Small production, great value and gets more delicious from leaving somewhere cool and dark, all good. Opened fresh and clean, blackcurrant, leaf and fruit, a touch of mint and a savoury gravel cut. The texture is a delicious mingle of freshness and ripe, soft and cuddly tannin. Shows all the things that make the Yarra Valley a good spot for the Cabernet clan, softening the grainy edges and grumpy tannins. Oddly difficult to find good examples in Melbourne’s wine shops outside of the famous ones established in the 70s and 80s which fetch very good prices; itself an encouragement for growers perhaps? It’s easier to grow than Pinot they do say.
13.50% alcohol. Screwcap. $23.
Lovely balance of bright leafy red fruit and gravelly texture. Quite like the Oakridge Over the Shoulder version from 2017 but just that bit more dense and full. It possesses the delicious fine tannin and well settled acidity that can make Bordeaux so suave and inviting but at a price point where that bit of the old world would struggle for such depth and cleanliness. Drinking at its best on day two when the sparkling red fruits shone and dazzled. Perhaps best in the shorter term as there’s not the blackcurrant depth or power of a warmer year. That’s just as likely to be proven wrong as many old Yarra Cabs have shown a lot less wrinkles in old age than this blogger. Quality fruit from the beautiful valley.
13.50% alcohol. Screwcap. $28.
Smells of an old school pencil box, red fruit and the leafy Cabernet family. Medium weight, just, a satisfying meld of fruit and dusty, stoney earth that finishes with mouthwatering acidity and firming milky tannin. The kind of low intensity delicious flow that makes what Andrew Jefford aptly calls digestible claret. Civilised drink. Another of those right grape, right place wines. More Yarra claret, please.
13.40% alcohol. Screwcap. $18.99.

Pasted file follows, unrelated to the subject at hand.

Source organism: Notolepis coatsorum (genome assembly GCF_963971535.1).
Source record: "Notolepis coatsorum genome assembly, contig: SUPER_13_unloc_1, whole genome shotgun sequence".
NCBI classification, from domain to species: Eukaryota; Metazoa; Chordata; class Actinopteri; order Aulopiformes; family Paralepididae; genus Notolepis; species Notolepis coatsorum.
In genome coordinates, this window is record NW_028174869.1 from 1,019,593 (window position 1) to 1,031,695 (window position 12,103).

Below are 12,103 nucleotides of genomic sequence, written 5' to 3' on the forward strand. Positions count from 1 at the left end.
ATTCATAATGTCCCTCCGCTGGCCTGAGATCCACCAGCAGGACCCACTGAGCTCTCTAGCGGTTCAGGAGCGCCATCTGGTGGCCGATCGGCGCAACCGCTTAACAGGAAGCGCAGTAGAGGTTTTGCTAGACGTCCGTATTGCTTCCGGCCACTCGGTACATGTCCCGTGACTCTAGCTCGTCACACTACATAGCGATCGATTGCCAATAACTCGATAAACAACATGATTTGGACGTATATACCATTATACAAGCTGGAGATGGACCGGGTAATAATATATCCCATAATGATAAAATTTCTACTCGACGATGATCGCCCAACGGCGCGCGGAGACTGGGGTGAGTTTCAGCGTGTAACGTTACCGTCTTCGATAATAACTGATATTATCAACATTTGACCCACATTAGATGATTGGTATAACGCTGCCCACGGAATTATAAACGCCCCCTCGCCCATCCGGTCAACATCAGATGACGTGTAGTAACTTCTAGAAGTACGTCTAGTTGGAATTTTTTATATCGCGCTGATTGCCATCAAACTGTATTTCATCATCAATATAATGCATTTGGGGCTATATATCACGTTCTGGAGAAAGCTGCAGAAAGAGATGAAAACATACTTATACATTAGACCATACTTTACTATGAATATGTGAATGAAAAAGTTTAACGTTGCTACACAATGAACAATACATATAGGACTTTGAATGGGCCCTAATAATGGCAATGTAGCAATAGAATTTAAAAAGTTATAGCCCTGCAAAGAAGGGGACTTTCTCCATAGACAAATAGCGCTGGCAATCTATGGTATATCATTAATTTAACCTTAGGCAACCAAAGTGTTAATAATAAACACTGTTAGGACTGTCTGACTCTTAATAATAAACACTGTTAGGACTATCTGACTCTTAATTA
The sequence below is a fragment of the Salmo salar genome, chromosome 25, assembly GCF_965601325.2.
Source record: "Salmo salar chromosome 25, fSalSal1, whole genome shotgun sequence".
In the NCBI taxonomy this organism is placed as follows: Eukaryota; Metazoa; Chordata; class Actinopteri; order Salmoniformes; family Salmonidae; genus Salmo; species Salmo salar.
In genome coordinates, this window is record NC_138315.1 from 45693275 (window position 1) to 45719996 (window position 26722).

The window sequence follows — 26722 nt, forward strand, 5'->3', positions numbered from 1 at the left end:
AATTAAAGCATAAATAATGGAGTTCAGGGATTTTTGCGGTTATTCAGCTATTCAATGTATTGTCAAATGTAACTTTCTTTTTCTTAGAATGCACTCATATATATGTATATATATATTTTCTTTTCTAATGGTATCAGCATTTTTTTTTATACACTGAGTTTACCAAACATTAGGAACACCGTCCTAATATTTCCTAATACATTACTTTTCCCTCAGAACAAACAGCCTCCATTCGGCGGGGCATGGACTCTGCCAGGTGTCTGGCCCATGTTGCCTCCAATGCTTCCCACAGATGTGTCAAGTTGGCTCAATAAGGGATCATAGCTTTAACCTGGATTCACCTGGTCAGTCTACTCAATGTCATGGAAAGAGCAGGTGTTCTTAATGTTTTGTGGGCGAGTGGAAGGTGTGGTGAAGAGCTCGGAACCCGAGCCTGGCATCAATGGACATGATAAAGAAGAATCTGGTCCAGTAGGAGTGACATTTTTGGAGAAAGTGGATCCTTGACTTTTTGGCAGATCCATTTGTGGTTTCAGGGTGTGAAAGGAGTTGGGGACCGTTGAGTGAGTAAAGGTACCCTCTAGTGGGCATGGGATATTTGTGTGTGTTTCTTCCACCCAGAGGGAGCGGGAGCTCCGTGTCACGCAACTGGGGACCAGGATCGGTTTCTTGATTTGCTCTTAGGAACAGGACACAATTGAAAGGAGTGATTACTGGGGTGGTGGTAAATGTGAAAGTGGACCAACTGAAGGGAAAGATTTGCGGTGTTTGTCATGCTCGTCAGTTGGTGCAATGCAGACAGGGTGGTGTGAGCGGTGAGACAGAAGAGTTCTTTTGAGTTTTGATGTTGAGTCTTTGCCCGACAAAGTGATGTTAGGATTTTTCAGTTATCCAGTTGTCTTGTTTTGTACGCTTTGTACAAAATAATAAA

Another clean, svelte and tasty red from the Loire. Cabernet Franc in all its raspberry leaf and bright red fruit. Tangy berries and some sweet green herbals show just over the line ripeness. There’s no sourness to the green flavours and the well mingled tannin and acid are mouth-wateringly ripe. A lovely compact palate, fruit and texture held tight and more interesting after three days of oxygen exposure. Great pedigree.
13% alcohol. Cork. $48.
From a Languedoc original, Mas de Daumas Gassac, now run by the second generation Guibert family who have expanded the range to include lower prices and the immediately approachable. A blend of Cabernet Sauvignon, Merlot and a little bit of Syrah and it’s the Cabernet that shows. Chewy, generous and blackcurrant flavoured with a note of almost Bordelaise gravel. Not complex but holds out all the way through with a ripe chunk of tannin and acid. A level of fruit quality above some large production Southern French stuff with a some phrygana notes. Valid synonym for garrigue or scrubby shrubbery it seems.
13.50% alcohol. Screwcap. $22, shame was about $18.
Not the most fashionable of labels but the evidence in the bottle looks like a proper Cabernet just ripe enough to balance some gravelly savoury flavours. Not incredibly concentrated but enough weight of red fruit with some background blackcurrant to keep it interesting. Smidgen of regional mint and oak. Good firm tannin and firmer acid. Tastes like it’s made without unnecessary artifice from not too ripe grapes. Hooray. Good value.
13.50% alcohol. Screwcap. $18 at Dan’s.
Another from the cellar. Really good vintage shows in the quality of some typically blackcurrant leaf Yarra Valley fruit. Cabernet’s certainly my favourite in the region. When ripened this well, the fruit develops a gentle richness that the natural acidity and soft ripe tannins draw long and poised. Shame the oak’s a bit clunky and pointy.
13% alcohol. Cork. About $30ish, pity you don’t get price stickers anymore.